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Cah. Biol. Mar.

(2010) 51 : 459-466

Biodiversity of deep-sea organisms associated with


sunken-wood or other organic remains sampled
in the tropical Indo-Pacific
Sarah SAMADI1, Laure CORBARI1, Julien LORION1, Stphane HOURDEZ2,3, Takuma HAGA4, Jolle DUPONT5,
Marie-Catherine BOISSELIER1 and Bertrand RICHER DE FORGES1
(1) Systmatique, Adaptation et Evolution, UMR 7138 UPMC-IRD-MNHN-CNRS (UR IRD 148), Musum National
d'Histoire Naturelle, Dpartement Systmatique et Evolution, CP 26, 57 Rue Cuvier, F-75231 Paris Cedex 05, France
E-mail: sarah@mnhn.fr ; tel: 33 1 40 79 37 59; fax: 33 140 79 38 44
(2) UPMC Univ Paris 06, UMR 7144, Gntique de ladaptation au milieu extrme, Station Biologique de Roscoff,
Place G. Teissier, 29680 Roscoff, France
(3) CNRS, UMR 7144, Gntique de ladaptation au milieu extrme, Station Biologique de Roscoff,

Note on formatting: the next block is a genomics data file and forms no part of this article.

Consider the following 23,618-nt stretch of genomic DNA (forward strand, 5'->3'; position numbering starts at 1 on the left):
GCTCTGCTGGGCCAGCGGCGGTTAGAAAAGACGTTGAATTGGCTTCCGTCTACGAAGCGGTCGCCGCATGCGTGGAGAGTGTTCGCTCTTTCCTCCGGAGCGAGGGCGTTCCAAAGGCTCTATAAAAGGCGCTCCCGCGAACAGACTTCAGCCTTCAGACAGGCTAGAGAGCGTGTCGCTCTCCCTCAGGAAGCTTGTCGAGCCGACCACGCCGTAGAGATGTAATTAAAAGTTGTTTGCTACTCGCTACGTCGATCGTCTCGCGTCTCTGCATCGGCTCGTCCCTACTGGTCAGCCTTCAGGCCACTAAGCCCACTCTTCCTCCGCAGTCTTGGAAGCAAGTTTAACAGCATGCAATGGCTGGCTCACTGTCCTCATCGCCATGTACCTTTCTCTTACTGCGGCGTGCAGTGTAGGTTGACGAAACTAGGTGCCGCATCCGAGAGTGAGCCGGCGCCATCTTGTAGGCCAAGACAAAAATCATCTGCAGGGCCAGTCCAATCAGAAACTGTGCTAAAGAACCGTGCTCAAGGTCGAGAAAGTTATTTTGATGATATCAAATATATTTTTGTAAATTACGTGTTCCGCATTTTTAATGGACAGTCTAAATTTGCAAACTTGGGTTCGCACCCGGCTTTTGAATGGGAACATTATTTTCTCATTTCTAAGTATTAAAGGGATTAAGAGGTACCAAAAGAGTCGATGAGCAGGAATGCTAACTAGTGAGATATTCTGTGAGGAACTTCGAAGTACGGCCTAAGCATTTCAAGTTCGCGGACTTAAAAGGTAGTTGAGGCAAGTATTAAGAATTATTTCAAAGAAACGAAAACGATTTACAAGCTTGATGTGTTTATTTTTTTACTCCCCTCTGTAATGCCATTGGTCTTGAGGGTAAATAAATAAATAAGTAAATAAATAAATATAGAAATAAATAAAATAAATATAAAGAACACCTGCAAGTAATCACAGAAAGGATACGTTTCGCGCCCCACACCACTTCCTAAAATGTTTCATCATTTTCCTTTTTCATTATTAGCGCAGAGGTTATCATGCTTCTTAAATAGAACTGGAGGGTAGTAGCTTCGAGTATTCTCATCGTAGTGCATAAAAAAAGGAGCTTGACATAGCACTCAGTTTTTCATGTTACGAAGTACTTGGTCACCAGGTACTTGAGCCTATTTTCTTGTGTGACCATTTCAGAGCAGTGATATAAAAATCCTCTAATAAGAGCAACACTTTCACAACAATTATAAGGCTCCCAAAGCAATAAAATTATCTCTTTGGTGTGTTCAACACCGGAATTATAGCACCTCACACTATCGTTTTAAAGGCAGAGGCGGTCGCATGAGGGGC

Place G. Teissier, 29680 Roscoff, France
(4) Department of Biological Science, Graduate School of Science, The University of Tokyo, 113-0033,
7-3-1 Hongo, Bunkyo-ku, Tokyo
(5) Origine, Structure et Evolution de la Biodiversit", UMR 7205 MNHN-CNRS, Musum National d'Histoire Naturelle,
Dpartement Systmatique et Evolution, 57 Rue Cuvier, F-75231 Paris Cedex 05, France.

Abstract: Since 80s, fauna associated to sunken woods has been collected during exploration cruises of the Tropical DeepSea Benthos cruises program (TDSB). In 2004 we started a specific program of cruises devoted to the exploration of
sunken-wood habitats. Seven cruises provided sunken-wood organisms in depth ranging from 100-1 500 metres, at three